Art Gallery of Ontario Patti Smith knows how to commune with the dead. She…
- Posted on Mar 7th 2013 10:15AM by Liisa Ladouceur
Kevin Winter, Getty
"I don't consider my photographs blurry," said Patti Smith. "I think they are atmospheric."
Smith was speaking at a press conference this morning about the black and white images in Camera Solo, an exhibition of her photography and personal objects currently on display at the Art Gallery of Ontario in Toronto, where Smith will also perform two sold-out shows March 7. The artist, who primarily uses a vintage Polaroid camera, pointed out that sometimes it's a result of having to shoot on expired film, and that if she wanted a sharp photograph she could use her cell phone.
"I could transfer it to black and white and there you have a perfect shot," said Smith. "I'm going for the atmosphere of something."
The atmosphere of the 70 photographs presented in Camera Solo is one of intimacy and romantic gloom -- close-ups of the graves of famous poets (Whitman, Baudelaire), the beds in which they died (Keats), her late father's coffee cup. On the wall, a quote: "I have a strong relationship with the dead, even a happy one."
But for Smith, this is not melancholy.
"I relate to proximity," she explained. "Just like when you go to the grave of your loved ones you feel a certain closeness to them. I learned very early I could feel a similar closeness to great artists I've never met... When I take pictures of people's gravesites, it's not a morbid thing at all. I go to talk to them, to thank them."
With Polaroid film no longer being produced and her remaining stock close to depletion, Smith admits she must choose new subjects with care. She says her most recent photograph was a shot of Neil Young's 1953 Les Paul guitar, taken while they were on tour together.
"I mean, that guitar has created some of the greatest songs that are synonymous with rock 'n' roll, from the late '60s. It felt like shooting a holy relic. It's not just a picture of [Victor] Hugo's bed, or things that seem esoteric. It's also important things to our cultural voice."
While in Toronto, Smith says she hopes to photograph the famous chair of another iconic Canadian, the pianist Glenn Gould. "I have such a deep, abstract relationship with him. I go to sleep listening to his more serene pieces and I work listening to [his] Bach. He had such a complex mind. Somehow, abstractly, it always informs my own process."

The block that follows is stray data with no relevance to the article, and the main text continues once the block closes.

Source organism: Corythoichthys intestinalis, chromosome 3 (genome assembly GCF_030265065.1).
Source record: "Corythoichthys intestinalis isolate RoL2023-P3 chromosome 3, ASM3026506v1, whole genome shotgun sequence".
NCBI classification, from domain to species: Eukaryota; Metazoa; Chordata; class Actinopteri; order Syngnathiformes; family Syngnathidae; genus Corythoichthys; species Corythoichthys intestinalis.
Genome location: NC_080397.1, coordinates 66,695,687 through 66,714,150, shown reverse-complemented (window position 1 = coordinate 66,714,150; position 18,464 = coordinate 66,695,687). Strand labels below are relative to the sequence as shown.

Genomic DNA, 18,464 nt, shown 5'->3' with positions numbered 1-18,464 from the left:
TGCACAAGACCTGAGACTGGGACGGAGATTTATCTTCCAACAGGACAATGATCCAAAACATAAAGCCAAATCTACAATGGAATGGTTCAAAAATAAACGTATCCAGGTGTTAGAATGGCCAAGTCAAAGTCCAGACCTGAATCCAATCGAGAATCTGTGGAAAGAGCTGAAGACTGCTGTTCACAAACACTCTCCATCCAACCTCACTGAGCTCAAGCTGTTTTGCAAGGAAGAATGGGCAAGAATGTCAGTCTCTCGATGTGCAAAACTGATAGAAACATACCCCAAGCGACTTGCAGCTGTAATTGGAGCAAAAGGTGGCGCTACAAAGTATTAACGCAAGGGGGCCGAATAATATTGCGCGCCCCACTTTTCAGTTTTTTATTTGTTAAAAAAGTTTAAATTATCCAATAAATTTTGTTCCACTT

And before leaving town, she'll perform another sold-out concert at the Queen Elizabeth Theatre on March 9 -- the anniversary of the death of photographer Robert Mapplethorpe. It's an annual tradition, a celebration and tribute to the life of her close friend and lover, who appears in the Camera Solo show in the form of his slippers-beautiful velvet slippers displayed in a glass case, and also in a photograph. They're not the only slippers -- Patti also owns a pair from Pope Benedict XV, who she praised for being a man of peace during World War 1 and also canonizing Joan of Arc.
"Eventually I'll give them, probably to some Catholic institution, where they belong," says Smith. "Right now when they're home they hang out in a glass case with Robert's slippers. I think the Pope and Robert have some interesting discussions."
Between photography, rock 'n' roll and writing (she's working on a follow-up to her award-winning memoir "Just Kids" as well as a crime novel), the lines of her own life and work could be considered as blurry, too. Answering a question about how she decides which artistic pursuit to choose when she gets up in the morning, Smith was clear and sharp:
"When I wake up my first thought is coffee."